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UNITED STATES DISTRICT COURT
EASTERN DISTRICT OF MICHIGAN
SOUTHERN DIVISION

ROBERT DAVIS, et al.,

Plaintiffs, Case No. 17-cv-11742
Hon. Mark A. Goldsmith
vs.

DETROIT DOWNTOWN
DEVELOPMENT AUTHORITY,
et al.

Defendants.
____________________________/

OPINION & ORDER
DENYING PLAINTIFFS’ MOTION FOR TEMPORARY RESTRAINING ORDER
AND/OR PRELIMINARY INJUNCTION (Dkt. 8)

On June 19, 2017, this Court held a hearing on Plaintiffs’ motion for a temporary

restraining order or, in the alternative, for a preliminary injunction (Dkt. 8). Because Plaintiffs

have not carried their burden to show that the circumstances clearly demand injunctive relief, their

motion is denied.

I. BACKGROUND

Plaintiffs are Wayne County residents who claim that the votes they cast in past millage

elections entitle them to halt financing related to the Little Caesar’s arena project in Detroit. See

Am. Compl. ¶¶ 16-17 (Dkt. 15). The defendants named in the motion for preliminary injunction

are the Detroit Downtown Development Authority and the Detroit Brownfield Redevelopment

Authority — entities created by local governments, pursuant to a state statute, for the purpose of

spurring economic growth and revitalization. Id. ¶¶ 18, 20-22.

In the City of Detroit’s November 2012 general election, voters approved the renewal and

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restoration of the 18-mills Detroit Public Schools Operating Millage. Id. ¶ 31. Plaintiffs argue

that Defendants plan to unlawfully use revenue generated from the school operating millage, as

well as the 2016 Wayne County Parks millage, for a purpose other than the purposes approved by

voters. See id. ¶ 165; Pl. Br. at 22. Specifically, Defendants allegedly will use approximately

$34,500,000 collected pursuant to these millages to fund certain aspects of the relocation of the

Detroit Pistons professional basketball team from Auburn Hills, Michigan, to Detroit. See Am.

Compl. ¶ 170.

According to Plaintiffs, Michigan statutes require that all millage proposals “fully disclose

each local unit of government to which the revenue from that millage will be disbursed,” Mich.

Comp. Laws § 211.24f(1). See Pl. Br. at 14; see also Am. Compl. ¶ 32. Plaintiffs also argue that,

pursuant to Mich. Comp. Laws § 380.1211, revenues levied for school operating purposes, in

particular, may only be used for that purpose. Pl. Br. at 10. Plaintiffs argue that both statutes have

been violated because the millage ballot proposals did not identify that Defendants would receive

the funds, and that the funds would be used for the non-school purpose of supporting the relocation

of the Pistons to Detroit. Am. Compl. ¶¶ 35, 44-45.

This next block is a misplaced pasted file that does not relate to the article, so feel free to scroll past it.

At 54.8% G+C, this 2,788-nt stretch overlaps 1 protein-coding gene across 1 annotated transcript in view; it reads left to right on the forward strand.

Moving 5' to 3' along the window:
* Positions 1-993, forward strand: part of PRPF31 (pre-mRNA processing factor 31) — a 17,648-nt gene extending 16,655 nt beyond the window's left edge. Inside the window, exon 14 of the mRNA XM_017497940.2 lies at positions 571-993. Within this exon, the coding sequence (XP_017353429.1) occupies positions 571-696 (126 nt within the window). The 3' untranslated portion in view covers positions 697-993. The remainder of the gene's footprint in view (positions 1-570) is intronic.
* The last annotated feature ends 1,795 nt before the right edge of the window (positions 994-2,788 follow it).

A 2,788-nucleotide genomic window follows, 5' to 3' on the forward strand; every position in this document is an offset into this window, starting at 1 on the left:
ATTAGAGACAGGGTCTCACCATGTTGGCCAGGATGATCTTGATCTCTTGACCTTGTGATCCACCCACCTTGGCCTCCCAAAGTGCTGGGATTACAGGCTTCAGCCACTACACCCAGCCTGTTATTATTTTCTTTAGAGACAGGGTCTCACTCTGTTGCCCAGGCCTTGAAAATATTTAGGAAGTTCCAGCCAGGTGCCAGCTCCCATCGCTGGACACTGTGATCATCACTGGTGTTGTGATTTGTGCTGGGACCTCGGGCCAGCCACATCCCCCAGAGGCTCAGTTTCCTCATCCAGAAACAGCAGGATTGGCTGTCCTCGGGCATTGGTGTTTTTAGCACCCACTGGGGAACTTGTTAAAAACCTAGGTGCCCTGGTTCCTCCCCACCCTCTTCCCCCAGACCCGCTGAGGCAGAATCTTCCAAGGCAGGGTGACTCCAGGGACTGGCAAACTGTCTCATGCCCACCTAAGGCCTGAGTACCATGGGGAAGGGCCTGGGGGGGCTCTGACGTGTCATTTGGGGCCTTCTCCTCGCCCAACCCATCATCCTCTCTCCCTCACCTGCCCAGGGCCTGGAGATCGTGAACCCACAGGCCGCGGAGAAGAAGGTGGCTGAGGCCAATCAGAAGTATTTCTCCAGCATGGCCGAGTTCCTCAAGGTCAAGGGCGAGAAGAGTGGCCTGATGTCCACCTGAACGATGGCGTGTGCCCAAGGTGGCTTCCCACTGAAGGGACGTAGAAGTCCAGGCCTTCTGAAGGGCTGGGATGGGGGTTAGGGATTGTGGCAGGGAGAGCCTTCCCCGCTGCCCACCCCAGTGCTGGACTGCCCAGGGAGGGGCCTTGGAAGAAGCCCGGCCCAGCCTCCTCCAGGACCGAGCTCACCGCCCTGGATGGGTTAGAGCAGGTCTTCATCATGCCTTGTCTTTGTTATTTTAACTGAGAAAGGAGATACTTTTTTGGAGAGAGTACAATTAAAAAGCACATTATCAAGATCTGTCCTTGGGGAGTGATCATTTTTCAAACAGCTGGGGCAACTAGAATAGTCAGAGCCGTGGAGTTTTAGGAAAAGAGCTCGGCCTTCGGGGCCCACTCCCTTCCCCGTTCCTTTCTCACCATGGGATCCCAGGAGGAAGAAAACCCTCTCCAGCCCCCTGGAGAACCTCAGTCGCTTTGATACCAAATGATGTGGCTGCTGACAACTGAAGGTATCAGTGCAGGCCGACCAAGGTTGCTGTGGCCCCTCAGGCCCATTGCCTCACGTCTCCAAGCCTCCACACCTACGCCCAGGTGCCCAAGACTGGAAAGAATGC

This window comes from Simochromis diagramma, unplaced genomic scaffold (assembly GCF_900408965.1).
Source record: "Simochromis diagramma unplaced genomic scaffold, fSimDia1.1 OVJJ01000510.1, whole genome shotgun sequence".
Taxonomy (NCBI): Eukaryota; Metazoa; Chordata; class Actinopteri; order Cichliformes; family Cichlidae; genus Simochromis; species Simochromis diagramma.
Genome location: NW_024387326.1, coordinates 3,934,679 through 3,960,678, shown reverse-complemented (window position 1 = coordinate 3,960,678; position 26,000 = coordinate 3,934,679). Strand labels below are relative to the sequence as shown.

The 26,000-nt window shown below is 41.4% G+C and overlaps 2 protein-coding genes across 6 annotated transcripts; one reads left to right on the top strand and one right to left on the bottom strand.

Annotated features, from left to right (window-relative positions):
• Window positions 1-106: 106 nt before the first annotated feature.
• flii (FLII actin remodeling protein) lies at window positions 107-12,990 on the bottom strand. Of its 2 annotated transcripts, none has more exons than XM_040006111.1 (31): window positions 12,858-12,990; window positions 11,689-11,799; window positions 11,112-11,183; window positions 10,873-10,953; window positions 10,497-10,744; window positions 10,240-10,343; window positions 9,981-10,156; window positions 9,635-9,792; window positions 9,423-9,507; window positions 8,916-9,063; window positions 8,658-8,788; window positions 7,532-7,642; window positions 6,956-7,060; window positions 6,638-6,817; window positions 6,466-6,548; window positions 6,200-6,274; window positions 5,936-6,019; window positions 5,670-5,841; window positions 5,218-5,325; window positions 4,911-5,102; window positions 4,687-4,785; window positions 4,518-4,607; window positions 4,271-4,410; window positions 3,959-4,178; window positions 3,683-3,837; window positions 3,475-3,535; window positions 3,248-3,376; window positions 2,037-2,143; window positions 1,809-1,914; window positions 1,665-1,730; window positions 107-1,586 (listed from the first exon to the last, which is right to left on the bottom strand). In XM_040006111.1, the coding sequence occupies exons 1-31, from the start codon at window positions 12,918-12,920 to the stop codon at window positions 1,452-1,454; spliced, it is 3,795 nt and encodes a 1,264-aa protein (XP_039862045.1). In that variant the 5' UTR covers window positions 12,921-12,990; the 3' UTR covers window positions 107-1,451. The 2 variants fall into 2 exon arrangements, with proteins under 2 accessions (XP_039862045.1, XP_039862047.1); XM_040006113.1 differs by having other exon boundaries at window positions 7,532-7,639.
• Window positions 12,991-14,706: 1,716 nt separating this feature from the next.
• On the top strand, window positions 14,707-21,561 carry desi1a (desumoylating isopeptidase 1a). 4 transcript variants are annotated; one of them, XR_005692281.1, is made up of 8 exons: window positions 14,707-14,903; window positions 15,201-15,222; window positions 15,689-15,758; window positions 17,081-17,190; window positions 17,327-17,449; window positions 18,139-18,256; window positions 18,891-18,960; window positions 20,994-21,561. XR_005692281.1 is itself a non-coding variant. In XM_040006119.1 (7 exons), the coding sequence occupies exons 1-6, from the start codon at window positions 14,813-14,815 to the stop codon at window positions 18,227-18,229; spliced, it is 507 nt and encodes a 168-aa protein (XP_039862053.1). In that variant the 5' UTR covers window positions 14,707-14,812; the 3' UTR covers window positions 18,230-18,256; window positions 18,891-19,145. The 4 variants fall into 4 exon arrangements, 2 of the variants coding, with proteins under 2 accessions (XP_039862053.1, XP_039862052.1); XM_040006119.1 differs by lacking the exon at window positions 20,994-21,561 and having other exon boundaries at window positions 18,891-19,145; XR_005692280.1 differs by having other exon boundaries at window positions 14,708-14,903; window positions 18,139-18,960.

Although Plaintiffs’ amended complaint asserts several causes of action, the instant motion

for preliminary relief is only based on Plaintiff’s’ claim that Defendants’ alleged conduct violates

Plaintiffs’ fundamental right to vote.

II. DISCUSSION

When deciding whether to issue a preliminary injunction, a district court considers the

following four factors:

(1) whether the movant has a “strong” likelihood of success on the
merits; (2) whether the movant would otherwise suffer irreparable
injury; (3) whether issuance of a preliminary injunction would cause

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substantial harm to others; and (4) whether the public interest would
be served by issuance of a preliminary injunction.

McPherson v. Michigan High Sch. Athletic Ass’n, 119 F.3d 453, 459 (6th Cir. 1997) (en banc).

“These factors are to be balanced against one another and should not be considered prerequisites

to the grant of a preliminary injunction,” Leary v. Daeschner, 228 F.3d 729, 736 (6th Cir. 2000),

but “[a] finding that there is no likelihood of success on the merits is usually fatal,” Lumpkins-El

v. Dep’t of Corr., 3 F. App’x 401, 402 (6th Cir. 2001). “A preliminary injunction is an

extraordinary remedy which should be granted only if the movant carries his or her burden of

proving that the circumstances clearly demand it.” Overstreet v. Lexington-Fayette Urban Cnty.

Gov’t, 305 F.3d 566, 573 (6th Cir. 2002).

A. Strong Likelihood of Success on the Merits

Plaintiffs have not shown a strong likelihood of success on the merits. The sole basis for

their motion for a TRO or preliminary injunction is that the perceived misuse of funds collected

pursuant to the millages violates their “fundamental right to vote.” See Pl. Br. at 8, 22. But

Plaintiffs have not demonstrated that the right to vote guaranteed by the United States Constitution

is somehow abridged by the violation of state laws regulating government financing that is subject

to voter approval. This is especially true here, where the alleged misconduct only occurred after

the votes had been, by all accounts, properly and fairly cast and counted.

Unquestionably, the right to vote — when the right is properly invoked — is